Thinking About The Garden

If I want to see any delicious tomatoes this summer, it is now time to start thinking about getting the seeds germinated. I go goofy over those cherry tomatoes, fresh from the plant, dried in the dehydrator, frozen on cookie sheets, mixed into pasta dishes and winter stews, I just can’t seem to get enough of them. Except for last year, I was over-exuberant with the number of plants. I had seeds germinating in several trays, kept giving away plants in 4 inch and later, gallon pots and still planted two rows of tomatoes in tires totaling more than two dozen plants.

Once they started producing, I could not give the tomatoes away fast enough. I hauled boxes and bags of the fruit with me to distribute when I went to town. I doled out lots of them and inundated the local Senior Center with still more. I flagged down the mail carrier, UPS and FedEx. I passed them to strangers that happened to stop at the farm when they wandered up the county road lost. I sent out an SOS to all neighbors. And still I could not keep up with the plants.

Don’t get me wrong, I’m still going to germinate and coax the seedlings along until I can plant them into the garden. You will see them set outside each day the temperature is  above 50 degrees and pulled inside before the sun dips on the horizon. I will nurture and downright beg the plants to grow healthy and strong as I transplant them from one inch seedlings, to plants in 4 inch pots, to gallon sized teenagers. I will water and trim and stake them up so they grow strong and abundant in their garden row.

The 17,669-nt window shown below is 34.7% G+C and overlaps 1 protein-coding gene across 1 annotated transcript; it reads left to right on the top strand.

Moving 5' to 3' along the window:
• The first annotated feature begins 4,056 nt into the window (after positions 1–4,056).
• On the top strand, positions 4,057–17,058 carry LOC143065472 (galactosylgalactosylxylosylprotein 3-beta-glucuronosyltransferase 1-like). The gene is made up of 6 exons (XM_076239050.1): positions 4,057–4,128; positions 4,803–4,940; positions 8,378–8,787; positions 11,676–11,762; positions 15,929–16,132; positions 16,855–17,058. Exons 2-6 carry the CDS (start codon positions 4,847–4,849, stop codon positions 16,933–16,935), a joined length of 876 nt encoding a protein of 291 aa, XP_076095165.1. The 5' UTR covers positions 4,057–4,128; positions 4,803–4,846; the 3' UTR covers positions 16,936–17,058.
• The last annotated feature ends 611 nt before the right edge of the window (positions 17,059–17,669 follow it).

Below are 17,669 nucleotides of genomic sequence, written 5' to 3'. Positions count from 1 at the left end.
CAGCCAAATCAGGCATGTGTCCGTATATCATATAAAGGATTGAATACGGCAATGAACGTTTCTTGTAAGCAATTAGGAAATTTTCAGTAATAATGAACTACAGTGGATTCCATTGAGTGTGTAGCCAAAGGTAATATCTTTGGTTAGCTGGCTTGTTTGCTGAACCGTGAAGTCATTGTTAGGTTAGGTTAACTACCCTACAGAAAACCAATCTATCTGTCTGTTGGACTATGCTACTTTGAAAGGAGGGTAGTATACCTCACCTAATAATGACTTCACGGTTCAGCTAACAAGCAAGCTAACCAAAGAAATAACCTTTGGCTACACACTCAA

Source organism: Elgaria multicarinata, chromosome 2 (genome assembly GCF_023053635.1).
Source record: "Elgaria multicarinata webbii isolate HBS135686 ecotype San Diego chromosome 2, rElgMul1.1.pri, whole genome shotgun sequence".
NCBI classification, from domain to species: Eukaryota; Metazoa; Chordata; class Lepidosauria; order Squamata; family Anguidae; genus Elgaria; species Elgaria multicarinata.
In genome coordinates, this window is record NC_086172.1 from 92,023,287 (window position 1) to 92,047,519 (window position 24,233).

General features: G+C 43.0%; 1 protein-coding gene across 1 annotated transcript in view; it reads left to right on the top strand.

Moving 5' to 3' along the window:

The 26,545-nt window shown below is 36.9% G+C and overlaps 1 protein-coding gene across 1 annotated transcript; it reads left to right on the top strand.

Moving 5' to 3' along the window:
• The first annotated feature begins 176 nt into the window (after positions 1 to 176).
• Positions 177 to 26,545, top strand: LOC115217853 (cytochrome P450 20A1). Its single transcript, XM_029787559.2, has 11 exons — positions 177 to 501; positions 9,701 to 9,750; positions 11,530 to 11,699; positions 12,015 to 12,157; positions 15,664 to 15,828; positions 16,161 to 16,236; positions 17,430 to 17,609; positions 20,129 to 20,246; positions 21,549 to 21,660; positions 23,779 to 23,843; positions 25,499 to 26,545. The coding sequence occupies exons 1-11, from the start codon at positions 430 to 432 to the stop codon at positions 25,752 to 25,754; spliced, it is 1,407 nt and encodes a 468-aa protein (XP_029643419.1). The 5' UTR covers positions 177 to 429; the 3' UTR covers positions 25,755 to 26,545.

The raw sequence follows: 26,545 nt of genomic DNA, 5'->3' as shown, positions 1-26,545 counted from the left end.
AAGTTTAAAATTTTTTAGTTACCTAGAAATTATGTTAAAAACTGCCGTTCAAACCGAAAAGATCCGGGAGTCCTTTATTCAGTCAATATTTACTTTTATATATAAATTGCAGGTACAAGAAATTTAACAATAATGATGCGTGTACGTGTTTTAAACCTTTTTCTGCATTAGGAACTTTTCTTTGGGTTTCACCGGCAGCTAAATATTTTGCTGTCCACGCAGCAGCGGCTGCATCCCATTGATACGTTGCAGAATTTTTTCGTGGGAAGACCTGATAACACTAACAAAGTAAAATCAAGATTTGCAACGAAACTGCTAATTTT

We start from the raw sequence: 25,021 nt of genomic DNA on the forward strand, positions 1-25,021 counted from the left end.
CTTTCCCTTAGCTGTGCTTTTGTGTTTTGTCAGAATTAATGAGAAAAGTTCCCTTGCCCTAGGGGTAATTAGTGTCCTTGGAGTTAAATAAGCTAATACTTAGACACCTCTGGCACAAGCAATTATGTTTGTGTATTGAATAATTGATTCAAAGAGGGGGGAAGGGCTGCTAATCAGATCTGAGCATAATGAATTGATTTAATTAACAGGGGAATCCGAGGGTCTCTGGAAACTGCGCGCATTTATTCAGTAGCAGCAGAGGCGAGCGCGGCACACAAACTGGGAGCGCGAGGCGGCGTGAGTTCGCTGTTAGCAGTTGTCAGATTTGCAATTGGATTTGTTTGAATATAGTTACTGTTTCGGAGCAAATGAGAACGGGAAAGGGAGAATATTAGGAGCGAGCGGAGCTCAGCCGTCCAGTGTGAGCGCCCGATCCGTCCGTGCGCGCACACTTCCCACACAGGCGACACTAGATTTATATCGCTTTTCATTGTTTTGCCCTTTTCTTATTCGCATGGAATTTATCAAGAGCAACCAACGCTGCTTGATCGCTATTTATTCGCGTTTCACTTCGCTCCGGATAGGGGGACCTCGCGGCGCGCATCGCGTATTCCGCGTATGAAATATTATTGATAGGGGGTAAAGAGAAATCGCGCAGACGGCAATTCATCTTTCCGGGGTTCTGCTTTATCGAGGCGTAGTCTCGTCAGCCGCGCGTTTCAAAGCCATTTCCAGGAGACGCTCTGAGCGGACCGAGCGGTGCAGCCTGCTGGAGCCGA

I will however only germinate six seeds, make that eight (just in case I lose one or two)…OK maybe I’ll germinate a dozen but that is the limit. Unless I find a seed packet with exceptional larger sized sweet fruit. Or a new variety calls my name or the local nursery puts plants on sale.

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One thought on “Thinking About The Garden

  1. I have an accordion file in which I keep my seed packets, both flower and vegetable. Under “T” for tomatoes, there is an index card that says “Twelve tomato plants is plenty.” That includes two cherry tomatoes and covers canning and freezing of the sauces and juices we love during the winter. My daughter-in-law, who takes care of the plants when we go traveling for a couple of weeks each September, thinks I should trim that number back a bit, but she doesn’t understand the possible risk of a “green tomato summer.”

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